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|Nid’a H. Alshraiedeh, Sean P. Gorman, William G. Graham and Brendan F. Gilmore|
|Jordan University of science and technology, Jordan.
Queen’s university Belfast,UK
|Posters & Accepted Abstracts: J Infect Dis Ther|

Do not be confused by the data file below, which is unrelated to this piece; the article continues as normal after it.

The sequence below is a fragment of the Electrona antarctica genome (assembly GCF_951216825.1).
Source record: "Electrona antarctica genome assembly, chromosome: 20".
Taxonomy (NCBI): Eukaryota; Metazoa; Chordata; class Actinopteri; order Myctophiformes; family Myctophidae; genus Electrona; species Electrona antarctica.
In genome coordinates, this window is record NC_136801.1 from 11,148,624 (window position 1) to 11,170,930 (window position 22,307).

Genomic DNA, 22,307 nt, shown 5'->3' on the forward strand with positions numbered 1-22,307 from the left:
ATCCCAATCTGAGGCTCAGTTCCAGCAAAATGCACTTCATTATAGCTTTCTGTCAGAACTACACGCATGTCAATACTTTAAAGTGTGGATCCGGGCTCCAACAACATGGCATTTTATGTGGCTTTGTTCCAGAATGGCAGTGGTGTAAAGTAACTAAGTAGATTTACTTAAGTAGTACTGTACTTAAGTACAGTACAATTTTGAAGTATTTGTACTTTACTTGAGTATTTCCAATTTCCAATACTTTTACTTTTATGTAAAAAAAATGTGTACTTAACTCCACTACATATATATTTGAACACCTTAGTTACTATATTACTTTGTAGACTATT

|Statement of the Problem: Biofilms are the predominant mode of bacterial growth in the environment. They are implicated in approximately 80 % of chronic human infections (Kalmokoff 2006; Francolini 2010). its formation is associated with high tolerance to conventional biocides and antimicrobial agents (Nandakumar 2004; Kamgang 2007) . Tolerance could be attributed to impaired diffusion, neutralising mechanisms, presence of persister cells, acquiring resistant genes and other factors that could work synergistically to develop resistance (Costerton 1999; Parsek 2004). Findings: A preliminary study was conducted to assess the potential use of in-house designed kilohertz (kHz)-driven atmospheric pressure non-thermal plasma (APNTP) as adjuvant therapy with other available antimicrobial agents that are commonly used for the control of Pseudomonas aeruginosa infections, and whose activity are known to be attenuated in the presence of biofilm matrix components. Synergy between APNTP pre-exposure and the antibiofilm activity of three antimicrobial agents (ciprofloxacin, tobramycin and chlorhexidine) was demonstrated. Pre-exposure of a 48 hour biofilm to APNTP increased the sensitivity of Pseudomonas aeruginosa biofilm to the tested antimicrobial agents. Further studies have been conducted to understand the factors that increase the sensitivity of APNTP treated biofilm to tobramycin. Effect of initial bacterial titers on sensitivity to tobramycin was negligible. The protective effect of EPS was also studied and found that Preexposure of exogenous DNA and alginate to APNTP did not appear to restore the sensitivity of Pseudomonas aeruginosa to antimicrobial agents. Conclusion & Significance: This study showed a promising results for possibility of use sub-optimal exposures of APNTP as adjuvant topical therapy with conventional antimicrobials agents. Further studies are required to explain the mechanism underlying this synergy in order to provide important information for the design and optimization of non-thermal plasma sources for infection control.|
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